The Senate returned the Federal Communications Commission to full strength Wednesday night, confirming a bipartisan pair of nominees to full five-year terms.
Brendan Carr, a sitting Republican commissioner, was reconfirmed to a new term and Democratic nominee Geoffrey Starks was confirmed after a months-long delay in a voice vote Wednesday night, on the last day of the session.
Their confirmations had been delayed after Sen. Dan SullivanDaniel Scott SullivanGOP senators unveil bill designating Taliban as terrorist organization More Republicans call on Biden to designate Taliban as terrorist group Overnight Energy: Judge blocks permits for Alaska oil project MORE (R-Alaska) had placed a hold on Carr’s nomination, which had been paired with Stark’s, over a dispute with the FCC about the agency’s rural health care efforts. Sullivan agreed to release the hold last month after talks with FCC Chairman Ajit Pai.
Starks was nominated by President TrumpDonald TrumpTexas announces election audit in four counties after Trump demand Schumer sets Monday showdown on debt ceiling-government funding bill Pennsylvania AG sues to block GOP subpoenas in election probe MORE in June of last year. He had been serving as the assistant bureau chief of the FCC’s Enforcement Bureau after leaving the Justice Department in 2015, where he was a senior counsel to Deputy Attorney General Jim Cole.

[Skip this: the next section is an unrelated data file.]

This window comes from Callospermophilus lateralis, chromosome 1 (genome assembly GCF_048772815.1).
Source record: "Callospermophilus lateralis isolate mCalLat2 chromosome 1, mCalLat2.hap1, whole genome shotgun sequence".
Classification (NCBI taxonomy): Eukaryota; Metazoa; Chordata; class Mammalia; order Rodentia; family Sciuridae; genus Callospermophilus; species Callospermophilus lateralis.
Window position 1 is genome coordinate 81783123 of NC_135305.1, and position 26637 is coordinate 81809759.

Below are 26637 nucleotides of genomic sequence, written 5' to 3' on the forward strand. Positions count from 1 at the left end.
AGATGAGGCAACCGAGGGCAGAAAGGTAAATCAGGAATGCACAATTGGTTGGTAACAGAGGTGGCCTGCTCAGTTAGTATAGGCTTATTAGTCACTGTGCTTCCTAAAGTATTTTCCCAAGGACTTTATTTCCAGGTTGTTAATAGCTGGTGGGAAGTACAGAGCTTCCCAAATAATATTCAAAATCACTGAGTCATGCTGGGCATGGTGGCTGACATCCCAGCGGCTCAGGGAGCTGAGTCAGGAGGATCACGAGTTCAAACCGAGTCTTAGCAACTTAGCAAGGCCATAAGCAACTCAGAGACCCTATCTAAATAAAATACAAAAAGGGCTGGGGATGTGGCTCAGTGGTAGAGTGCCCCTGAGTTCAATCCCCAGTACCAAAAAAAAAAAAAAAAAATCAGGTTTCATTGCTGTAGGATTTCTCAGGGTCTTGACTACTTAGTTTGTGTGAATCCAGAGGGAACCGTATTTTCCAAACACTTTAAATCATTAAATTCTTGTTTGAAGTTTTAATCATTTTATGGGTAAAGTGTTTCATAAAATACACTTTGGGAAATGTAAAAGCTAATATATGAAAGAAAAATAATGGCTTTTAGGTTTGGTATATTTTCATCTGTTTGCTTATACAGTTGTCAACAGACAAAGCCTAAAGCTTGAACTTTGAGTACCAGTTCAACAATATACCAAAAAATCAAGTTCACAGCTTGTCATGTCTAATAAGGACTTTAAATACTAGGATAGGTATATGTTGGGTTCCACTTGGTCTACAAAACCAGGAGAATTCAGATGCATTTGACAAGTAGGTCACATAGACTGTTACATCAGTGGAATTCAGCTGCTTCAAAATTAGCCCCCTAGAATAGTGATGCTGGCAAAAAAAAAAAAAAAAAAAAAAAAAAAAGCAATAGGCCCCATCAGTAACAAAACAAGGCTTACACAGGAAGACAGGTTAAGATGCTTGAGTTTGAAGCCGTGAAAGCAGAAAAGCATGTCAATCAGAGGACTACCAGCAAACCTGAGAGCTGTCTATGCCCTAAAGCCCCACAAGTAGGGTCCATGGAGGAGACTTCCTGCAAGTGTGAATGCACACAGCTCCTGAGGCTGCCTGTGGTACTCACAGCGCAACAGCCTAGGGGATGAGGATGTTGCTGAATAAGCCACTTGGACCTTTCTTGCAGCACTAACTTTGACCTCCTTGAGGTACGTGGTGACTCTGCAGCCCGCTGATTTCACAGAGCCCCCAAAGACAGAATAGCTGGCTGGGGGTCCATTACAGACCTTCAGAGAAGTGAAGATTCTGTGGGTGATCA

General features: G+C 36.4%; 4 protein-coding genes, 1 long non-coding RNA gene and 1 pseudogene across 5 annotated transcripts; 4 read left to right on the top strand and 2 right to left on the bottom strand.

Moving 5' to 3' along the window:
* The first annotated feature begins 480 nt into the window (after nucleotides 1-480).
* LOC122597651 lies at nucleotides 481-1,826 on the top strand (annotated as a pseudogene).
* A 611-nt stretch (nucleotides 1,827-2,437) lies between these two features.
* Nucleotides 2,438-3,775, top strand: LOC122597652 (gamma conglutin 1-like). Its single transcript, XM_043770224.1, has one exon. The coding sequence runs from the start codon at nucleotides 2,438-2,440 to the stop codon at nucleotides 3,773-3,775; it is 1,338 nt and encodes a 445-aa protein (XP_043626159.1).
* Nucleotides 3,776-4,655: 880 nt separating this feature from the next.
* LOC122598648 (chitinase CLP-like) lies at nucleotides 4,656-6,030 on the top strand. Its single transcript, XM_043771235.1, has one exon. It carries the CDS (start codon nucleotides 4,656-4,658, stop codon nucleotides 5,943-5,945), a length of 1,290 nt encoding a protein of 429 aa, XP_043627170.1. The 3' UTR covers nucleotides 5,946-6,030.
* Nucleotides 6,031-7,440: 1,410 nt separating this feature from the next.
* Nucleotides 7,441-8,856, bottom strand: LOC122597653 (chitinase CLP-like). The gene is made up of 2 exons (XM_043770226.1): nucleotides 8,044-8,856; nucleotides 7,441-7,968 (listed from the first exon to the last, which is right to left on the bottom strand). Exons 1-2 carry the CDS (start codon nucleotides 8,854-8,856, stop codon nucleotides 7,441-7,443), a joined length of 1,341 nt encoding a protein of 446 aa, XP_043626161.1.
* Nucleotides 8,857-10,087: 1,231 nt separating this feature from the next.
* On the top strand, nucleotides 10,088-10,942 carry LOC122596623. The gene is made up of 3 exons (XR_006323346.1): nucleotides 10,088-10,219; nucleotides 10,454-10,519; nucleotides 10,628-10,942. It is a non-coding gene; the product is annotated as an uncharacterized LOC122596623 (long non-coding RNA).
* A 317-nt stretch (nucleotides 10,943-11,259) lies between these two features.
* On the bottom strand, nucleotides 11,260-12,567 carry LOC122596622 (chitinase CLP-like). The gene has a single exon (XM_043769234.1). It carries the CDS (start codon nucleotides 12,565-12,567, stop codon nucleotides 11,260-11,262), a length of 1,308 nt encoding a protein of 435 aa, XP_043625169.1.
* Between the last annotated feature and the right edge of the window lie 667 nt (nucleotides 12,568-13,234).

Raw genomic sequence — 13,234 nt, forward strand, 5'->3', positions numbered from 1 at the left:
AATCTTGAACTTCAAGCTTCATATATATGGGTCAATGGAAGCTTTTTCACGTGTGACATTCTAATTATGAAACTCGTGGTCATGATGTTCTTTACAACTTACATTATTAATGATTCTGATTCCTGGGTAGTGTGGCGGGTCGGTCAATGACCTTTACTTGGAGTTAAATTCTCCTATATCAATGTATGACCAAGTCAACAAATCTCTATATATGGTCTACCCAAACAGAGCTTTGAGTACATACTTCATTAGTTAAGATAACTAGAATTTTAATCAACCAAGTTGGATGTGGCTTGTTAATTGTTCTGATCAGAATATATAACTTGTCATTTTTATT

Carr, who was confirmed to a partial term in 2017, had previously been a legal adviser to Pai before briefly serving as the FCC’s general counsel.
“I am honored to serve another term, & I am particularly pleased that Starks - a talented public servant - will join my colleagues & I as we work to bring more broadband to more Americans,” Carr said in a tweet Wednesday night.
The FCC now has all five seats filled with three Republicans and two Democrats.